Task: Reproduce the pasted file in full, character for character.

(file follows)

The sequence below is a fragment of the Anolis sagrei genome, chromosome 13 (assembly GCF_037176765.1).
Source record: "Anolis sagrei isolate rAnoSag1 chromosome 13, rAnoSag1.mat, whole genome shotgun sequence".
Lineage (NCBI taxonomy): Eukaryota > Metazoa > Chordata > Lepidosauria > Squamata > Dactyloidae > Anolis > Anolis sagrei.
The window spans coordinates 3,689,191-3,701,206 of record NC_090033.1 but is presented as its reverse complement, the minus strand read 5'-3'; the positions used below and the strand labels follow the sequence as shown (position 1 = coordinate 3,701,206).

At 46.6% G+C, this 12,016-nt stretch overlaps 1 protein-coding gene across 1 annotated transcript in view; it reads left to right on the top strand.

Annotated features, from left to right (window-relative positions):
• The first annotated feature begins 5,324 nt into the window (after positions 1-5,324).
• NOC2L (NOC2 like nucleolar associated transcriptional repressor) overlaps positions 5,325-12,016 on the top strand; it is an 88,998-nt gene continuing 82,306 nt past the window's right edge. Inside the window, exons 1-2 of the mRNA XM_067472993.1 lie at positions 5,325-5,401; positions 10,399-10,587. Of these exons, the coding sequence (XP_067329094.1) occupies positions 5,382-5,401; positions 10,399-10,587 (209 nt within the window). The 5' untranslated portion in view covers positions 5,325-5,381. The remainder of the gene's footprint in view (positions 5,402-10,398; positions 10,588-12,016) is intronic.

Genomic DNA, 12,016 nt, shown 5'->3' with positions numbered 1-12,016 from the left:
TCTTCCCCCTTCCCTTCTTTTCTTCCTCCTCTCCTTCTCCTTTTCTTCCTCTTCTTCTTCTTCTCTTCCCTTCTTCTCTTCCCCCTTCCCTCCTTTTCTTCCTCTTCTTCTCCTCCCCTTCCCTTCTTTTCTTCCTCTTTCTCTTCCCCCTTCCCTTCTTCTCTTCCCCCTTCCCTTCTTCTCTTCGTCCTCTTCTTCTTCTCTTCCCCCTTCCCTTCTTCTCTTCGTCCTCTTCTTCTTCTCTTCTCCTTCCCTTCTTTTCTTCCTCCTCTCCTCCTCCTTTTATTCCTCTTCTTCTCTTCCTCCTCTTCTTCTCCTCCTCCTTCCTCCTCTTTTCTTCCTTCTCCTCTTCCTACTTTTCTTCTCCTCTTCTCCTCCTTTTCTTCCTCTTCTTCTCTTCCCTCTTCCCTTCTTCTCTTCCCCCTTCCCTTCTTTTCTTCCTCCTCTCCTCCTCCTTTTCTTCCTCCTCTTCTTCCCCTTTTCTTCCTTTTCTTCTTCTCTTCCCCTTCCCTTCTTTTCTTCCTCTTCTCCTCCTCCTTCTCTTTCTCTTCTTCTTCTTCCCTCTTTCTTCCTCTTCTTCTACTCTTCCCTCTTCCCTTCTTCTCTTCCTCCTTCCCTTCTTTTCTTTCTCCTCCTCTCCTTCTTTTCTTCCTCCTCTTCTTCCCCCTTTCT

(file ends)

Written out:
The sequence below is a fragment of the Anolis sagrei genome, chromosome 13 (assembly GCF_037176765.1).
Source record: "Anolis sagrei isolate rAnoSag1 chromosome 13, rAnoSag1.mat, whole genome shotgun sequence".
Lineage (NCBI taxonomy): Eukaryota > Metazoa > Chordata > Lepidosauria > Squamata > Dactyloidae > Anolis > Anolis sagrei.
The window spans coordinates 3,689,191-3,701,206 of record NC_090033.1 but is presented as its reverse complement, the minus strand read 5'-3'; the positions used below and the strand labels follow the sequence as shown (position 1 = coordinate 3,701,206).

At 46.6% G+C, this 12,016-nt stretch overlaps 1 protein-coding gene across 1 annotated transcript in view; it reads left to right on the top strand.

Annotated features, from left to right (window-relative positions):
• The first annotated feature begins 5,324 nt into the window (after positions 1-5,324).
• NOC2L (NOC2 like nucleolar associated transcriptional repressor) overlaps positions 5,325-12,016 on the top strand; it is an 88,998-nt gene continuing 82,306 nt past the window's right edge. Inside the window, exons 1-2 of the mRNA XM_067472993.1 lie at positions 5,325-5,401; positions 10,399-10,587. Of these exons, the coding sequence (XP_067329094.1) occupies positions 5,382-5,401; positions 10,399-10,587 (209 nt within the window). The 5' untranslated portion in view covers positions 5,325-5,381. The remainder of the gene's footprint in view (positions 5,402-10,398; positions 10,588-12,016) is intronic.

Genomic DNA, 12,016 nt, shown 5'->3' with positions numbered 1-12,016 from the left:
TCTTCCCCCTTCCCTTCTTTTCTTCCTCCTCTCCTTCTCCTTTTCTTCCTCTTCTTCTTCTTCTCTTCCCTTCTTCTCTTCCCCCTTCCCTCCTTTTCTTCCTCTTCTTCTCCTCCCCTTCCCTTCTTTTCTTCCTCTTTCTCTTCCCCCTTCCCTTCTTCTCTTCCCCCTTCCCTTCTTCTCTTCGTCCTCTTCTTCTTCTCTTCCCCCTTCCCTTCTTCTCTTCGTCCTCTTCTTCTTCTCTTCTCCTTCCCTTCTTTTCTTCCTCCTCTCCTCCTCCTTTTATTCCTCTTCTTCTCTTCCTCCTCTTCTTCTCCTCCTCCTTCCTCCTCTTTTCTTCCTTCTCCTCTTCCTACTTTTCTTCTCCTCTTCTCCTCCTTTTCTTCCTCTTCTTCTCTTCCCTCTTCCCTTCTTCTCTTCCCCCTTCCCTTCTTTTCTTCCTCCTCTCCTCCTCCTTTTCTTCCTCCTCTTCTTCCCCTTTTCTTCCTTTTCTTCTTCTCTTCCCCTTCCCTTCTTTTCTTCCTCTTCTCCTCCTCCTTCTCTTTCTCTTCTTCTTCTTCCCTCTTTCTTCCTCTTCTTCTACTCTTCCCTCTTCCCTTCTTCTCTTCCTCCTTCCCTTCTTTTCTTTCTCCTCCTCTCCTTCTTTTCTTCCTCCTCTTCTTCCCCCTTTCT